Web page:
who were responsible for implementing downsizing efforts exhibited depressive symptoms themselves, much the same as has been observed among victims and survivors. These results are consistent with a 1996 American Management Association Survey that found that job elimination was associated with increased disability claims. The increase in claims was greatest for categories reflective of stress (e.g., mental or psychiatric problems and substance abuse as well as hypertension and cardiovascular disease).

Implications of Organizational Design for Occupational Safety and Health Personnel

Changes in organizational structure and systems can affect employees’ well-being. These effects may be the result of job insecurity, lack of training, or stress and other psychological factors. Occupational safety and health personnel need to be aware of organizational and work design constructs and how they may be affecting employees’ health and safety. In addition, occupational safety and health personnel themselves are not immune to job elimination or being assigned to self-managed work teams. Therefore, they need to be skilled in working within multidisciplinary teams and have a core competency in business process, finance, planning, and management.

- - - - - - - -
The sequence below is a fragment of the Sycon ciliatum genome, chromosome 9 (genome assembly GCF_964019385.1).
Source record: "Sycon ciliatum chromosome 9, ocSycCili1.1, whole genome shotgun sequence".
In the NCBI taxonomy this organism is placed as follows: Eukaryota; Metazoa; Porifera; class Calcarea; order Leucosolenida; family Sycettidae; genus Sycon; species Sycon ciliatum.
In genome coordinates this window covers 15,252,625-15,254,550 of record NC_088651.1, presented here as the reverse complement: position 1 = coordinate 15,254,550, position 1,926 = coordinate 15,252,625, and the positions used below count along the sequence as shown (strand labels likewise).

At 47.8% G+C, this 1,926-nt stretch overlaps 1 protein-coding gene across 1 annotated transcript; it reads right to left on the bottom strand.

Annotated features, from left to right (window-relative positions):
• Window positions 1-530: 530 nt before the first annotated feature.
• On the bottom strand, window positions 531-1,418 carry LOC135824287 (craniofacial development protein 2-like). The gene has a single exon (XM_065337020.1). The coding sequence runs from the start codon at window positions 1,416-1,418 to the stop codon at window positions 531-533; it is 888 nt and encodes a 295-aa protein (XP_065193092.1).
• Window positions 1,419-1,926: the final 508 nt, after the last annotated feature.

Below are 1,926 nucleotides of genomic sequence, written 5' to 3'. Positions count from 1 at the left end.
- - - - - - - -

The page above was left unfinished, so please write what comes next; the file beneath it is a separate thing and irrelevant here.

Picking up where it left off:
WORK-LIFE BALANCE

Social, economic, and demographic changes in the United States have increased the difficulty and complexity of balancing work demands or aspirations and home life. The aging population and increased life expectancy have contributed to the prominence of caregiving among employed persons. The U.S. Department of Labor has reported that two of three caregivers, involving 5.6 million households, were employed in 1996 (U.S. Department of Labor, 1999a). Furthermore, it is estimated that elder care will involve 42 percent of all workers by 2002 (Galinsky and Bond, 1998). Parenting is challenged by the economic necessity for dual-income households (the proportion of households in which both members of the couple work rose from 39 to 69 percent between 1970 and 1998) (U.S. Department of Labor, 1999a). Time demands for women have been exacerbated by the rise in the number of single-parent families since 1970 (11 to 27 percent), the significant increase in the proportion of mothers in the workforce (47 percent in 1975 versus 72 percent in 1998) (U.S. Department of Labor, 1999a), and the rise in the number of women holding multiple jobs (Amirault, 1997; Stinson, 1997).

Progressive employers and those in competition for particular skills



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